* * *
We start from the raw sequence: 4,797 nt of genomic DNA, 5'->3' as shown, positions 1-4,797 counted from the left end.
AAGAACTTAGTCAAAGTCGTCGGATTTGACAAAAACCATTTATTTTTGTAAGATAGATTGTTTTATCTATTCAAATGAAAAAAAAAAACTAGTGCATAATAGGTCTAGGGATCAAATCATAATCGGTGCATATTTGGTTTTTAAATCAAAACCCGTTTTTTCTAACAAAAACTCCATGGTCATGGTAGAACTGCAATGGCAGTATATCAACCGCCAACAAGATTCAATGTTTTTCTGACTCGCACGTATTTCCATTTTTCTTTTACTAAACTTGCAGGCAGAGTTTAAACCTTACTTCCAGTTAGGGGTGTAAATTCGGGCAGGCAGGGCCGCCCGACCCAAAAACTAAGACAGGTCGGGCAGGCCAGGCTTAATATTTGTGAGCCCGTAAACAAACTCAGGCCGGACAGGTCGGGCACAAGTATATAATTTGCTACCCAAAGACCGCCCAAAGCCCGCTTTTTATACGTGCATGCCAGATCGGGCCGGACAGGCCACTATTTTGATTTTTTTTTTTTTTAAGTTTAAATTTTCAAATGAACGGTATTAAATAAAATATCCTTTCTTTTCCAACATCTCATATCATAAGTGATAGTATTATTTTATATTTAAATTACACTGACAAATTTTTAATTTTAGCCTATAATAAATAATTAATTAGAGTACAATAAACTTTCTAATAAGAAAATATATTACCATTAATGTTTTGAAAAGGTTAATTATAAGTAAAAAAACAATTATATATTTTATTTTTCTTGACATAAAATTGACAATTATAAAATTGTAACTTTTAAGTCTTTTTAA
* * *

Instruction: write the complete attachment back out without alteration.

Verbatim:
We start from the raw sequence: 4,797 nt of genomic DNA, 5'->3' as shown, positions 1-4,797 counted from the left end.
AAGAACTTAGTCAAAGTCGTCGGATTTGACAAAAACCATTTATTTTTGTAAGATAGATTGTTTTATCTATTCAAATGAAAAAAAAAAACTAGTGCATAATAGGTCTAGGGATCAAATCATAATCGGTGCATATTTGGTTTTTAAATCAAAACCCGTTTTTTCTAACAAAAACTCCATGGTCATGGTAGAACTGCAATGGCAGTATATCAACCGCCAACAAGATTCAATGTTTTTCTGACTCGCACGTATTTCCATTTTTCTTTTACTAAACTTGCAGGCAGAGTTTAAACCTTACTTCCAGTTAGGGGTGTAAATTCGGGCAGGCAGGGCCGCCCGACCCAAAAACTAAGACAGGTCGGGCAGGCCAGGCTTAATATTTGTGAGCCCGTAAACAAACTCAGGCCGGACAGGTCGGGCACAAGTATATAATTTGCTACCCAAAGACCGCCCAAAGCCCGCTTTTTATACGTGCATGCCAGATCGGGCCGGACAGGCCACTATTTTGATTTTTTTTTTTTTTAAGTTTAAATTTTCAAATGAACGGTATTAAATAAAATATCCTTTCTTTTCCAACATCTCATATCATAAGTGATAGTATTATTTTATATTTAAATTACACTGACAAATTTTTAATTTTAGCCTATAATAAATAATTAATTAGAGTACAATAAACTTTCTAATAAGAAAATATATTACCATTAATGTTTTGAAAAGGTTAATTATAAGTAAAAAAACAATTATATATTTTATTTTTCTTGACATAAAATTGACAATTATAAAATTGTAACTTTTAAGTCTTTTTAA